In May, it added its first clinic in Austin after opening locations in San Antonio and Houston, and said it “plans to expand rapidly throughout Texas with primary care and nutrition services over the next few years.”

Spekerman said the clinic’s opening reflects “retailers’ push toward solutions and services, particularly in the health and wellness arena.”

Also in Austin, HE-B’s Central Market in April opened what it called a “meat-free butcher,” the company’s response to a growing demand for plant-based foods. If it works there, it can be rolled out to other HE-B stores.

The company is also investing in pick-up and delivery services by building more facilities and allocating more space within its stores to store and prepare orders.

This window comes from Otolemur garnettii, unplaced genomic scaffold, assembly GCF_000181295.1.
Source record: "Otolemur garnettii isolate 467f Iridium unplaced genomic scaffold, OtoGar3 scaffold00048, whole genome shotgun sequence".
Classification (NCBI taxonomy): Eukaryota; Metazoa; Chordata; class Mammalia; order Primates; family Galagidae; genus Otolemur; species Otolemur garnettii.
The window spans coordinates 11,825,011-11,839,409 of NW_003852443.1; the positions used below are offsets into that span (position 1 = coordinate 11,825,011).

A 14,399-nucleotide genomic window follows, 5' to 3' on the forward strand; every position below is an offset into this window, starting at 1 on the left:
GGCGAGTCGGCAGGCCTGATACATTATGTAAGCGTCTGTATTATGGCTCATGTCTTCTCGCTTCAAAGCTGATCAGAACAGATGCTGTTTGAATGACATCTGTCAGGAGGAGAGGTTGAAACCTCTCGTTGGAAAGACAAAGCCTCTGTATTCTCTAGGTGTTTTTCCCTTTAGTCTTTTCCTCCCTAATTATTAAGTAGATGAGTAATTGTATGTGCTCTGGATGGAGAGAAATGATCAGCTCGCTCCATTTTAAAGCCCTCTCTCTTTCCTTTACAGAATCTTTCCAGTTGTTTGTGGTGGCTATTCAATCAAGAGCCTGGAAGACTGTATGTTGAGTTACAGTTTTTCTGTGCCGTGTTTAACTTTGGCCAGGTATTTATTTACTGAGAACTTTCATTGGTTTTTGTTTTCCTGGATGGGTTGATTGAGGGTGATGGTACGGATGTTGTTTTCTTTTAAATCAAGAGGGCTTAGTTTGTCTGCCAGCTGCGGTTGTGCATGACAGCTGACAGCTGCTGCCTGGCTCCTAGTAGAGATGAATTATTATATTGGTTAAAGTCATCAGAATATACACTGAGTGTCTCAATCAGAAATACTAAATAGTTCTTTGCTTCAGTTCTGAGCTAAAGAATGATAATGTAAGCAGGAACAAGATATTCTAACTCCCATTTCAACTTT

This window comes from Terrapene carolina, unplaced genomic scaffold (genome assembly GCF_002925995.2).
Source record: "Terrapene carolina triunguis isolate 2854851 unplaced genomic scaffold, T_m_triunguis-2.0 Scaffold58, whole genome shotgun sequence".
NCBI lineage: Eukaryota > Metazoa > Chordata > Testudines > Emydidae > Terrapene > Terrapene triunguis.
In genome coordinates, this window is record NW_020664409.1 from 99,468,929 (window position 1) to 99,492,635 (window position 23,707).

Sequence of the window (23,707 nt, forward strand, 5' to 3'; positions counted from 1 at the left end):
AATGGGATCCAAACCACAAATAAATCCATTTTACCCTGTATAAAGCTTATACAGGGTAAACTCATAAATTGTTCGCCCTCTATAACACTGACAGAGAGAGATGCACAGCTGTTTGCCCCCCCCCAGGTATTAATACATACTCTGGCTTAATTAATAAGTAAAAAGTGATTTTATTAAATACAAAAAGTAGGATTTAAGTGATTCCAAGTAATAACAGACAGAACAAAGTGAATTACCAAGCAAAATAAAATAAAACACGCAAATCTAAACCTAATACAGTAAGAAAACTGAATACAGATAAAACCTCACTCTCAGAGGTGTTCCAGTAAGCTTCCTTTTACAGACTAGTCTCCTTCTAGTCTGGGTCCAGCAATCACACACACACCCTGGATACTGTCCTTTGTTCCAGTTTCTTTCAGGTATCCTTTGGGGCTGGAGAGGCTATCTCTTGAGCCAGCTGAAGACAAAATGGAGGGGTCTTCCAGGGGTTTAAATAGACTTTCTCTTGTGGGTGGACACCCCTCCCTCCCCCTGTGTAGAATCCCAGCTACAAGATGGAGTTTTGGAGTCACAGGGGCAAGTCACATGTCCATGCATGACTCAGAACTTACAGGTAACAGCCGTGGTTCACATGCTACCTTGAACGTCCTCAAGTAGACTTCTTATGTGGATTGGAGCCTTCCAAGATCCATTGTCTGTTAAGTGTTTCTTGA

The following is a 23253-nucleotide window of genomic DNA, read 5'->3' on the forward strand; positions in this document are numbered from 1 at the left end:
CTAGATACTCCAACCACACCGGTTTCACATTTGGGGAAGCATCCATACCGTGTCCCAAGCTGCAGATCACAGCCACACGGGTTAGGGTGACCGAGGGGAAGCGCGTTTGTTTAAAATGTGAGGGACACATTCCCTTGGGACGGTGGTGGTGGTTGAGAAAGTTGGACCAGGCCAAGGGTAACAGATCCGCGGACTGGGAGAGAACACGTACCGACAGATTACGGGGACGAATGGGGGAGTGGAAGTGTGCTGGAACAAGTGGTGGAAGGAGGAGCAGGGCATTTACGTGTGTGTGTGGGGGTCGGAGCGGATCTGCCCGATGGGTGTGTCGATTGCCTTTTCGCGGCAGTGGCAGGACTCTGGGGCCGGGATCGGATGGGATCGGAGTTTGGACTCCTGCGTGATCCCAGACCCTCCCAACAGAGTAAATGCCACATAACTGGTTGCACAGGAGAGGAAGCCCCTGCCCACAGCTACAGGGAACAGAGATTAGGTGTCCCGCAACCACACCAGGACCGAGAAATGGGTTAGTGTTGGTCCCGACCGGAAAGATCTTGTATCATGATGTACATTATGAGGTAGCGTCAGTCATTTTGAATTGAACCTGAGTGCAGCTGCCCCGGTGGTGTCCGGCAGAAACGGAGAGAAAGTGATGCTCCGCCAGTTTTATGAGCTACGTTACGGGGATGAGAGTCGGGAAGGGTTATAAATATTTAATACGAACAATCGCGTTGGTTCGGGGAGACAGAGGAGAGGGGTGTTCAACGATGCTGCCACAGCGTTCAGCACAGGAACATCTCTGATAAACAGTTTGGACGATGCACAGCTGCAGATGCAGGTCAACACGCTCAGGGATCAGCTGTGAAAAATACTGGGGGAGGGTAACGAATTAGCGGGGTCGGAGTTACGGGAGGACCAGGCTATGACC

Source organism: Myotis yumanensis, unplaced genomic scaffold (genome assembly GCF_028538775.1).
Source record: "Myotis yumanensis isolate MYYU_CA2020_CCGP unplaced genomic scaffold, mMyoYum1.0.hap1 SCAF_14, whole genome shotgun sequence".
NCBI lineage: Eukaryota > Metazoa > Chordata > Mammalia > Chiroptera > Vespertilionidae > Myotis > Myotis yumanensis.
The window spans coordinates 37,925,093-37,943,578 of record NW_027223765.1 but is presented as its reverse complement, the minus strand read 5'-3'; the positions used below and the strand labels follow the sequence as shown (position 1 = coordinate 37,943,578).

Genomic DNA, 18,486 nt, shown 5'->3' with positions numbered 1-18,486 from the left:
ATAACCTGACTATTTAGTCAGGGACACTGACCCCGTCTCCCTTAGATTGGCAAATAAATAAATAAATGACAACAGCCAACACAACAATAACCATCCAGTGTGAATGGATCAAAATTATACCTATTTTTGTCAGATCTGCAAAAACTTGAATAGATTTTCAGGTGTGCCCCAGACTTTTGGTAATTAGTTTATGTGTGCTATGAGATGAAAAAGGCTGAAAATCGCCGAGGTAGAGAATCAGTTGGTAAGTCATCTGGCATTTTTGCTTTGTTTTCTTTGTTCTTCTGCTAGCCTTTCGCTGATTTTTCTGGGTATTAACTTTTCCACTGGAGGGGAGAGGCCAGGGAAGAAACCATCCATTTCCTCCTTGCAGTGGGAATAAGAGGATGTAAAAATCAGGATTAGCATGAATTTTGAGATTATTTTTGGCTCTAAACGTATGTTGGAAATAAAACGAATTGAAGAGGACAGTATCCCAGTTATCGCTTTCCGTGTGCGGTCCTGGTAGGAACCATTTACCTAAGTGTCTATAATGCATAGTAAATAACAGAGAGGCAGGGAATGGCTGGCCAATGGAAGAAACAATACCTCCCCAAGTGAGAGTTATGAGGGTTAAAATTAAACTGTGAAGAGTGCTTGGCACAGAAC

“Convenience is another major area of ​​expansion for retailers,” said Spieckerman, “and dock services and delivery” add to the HE-B’s convenient arsenal.

These moves are important as competition continues to grow for online shoppers. In recent days, for example, Kroger has re-entered San Antonio with delivery only.

HEB opened an e-commerce fulfillment center in Leander in mid-July, its fifth since 2018. The company plans to add more of these facilities across Texas, including in Plano, where it enters the Dallas-Fort Worth market through its name-branded stores. the first.

It has operated its own upscale Central Stores in North Texas since 2001 but not HEB Stores. Its namesake stores are set to open in Frisco and Plano later this year, and two more under construction at McKinney and Allen are due for completion next summer.

HEB also continues to expand into its existing markets, including the San Antonio area. There are new stores in Cibolo and near Fair Oaks Ranch.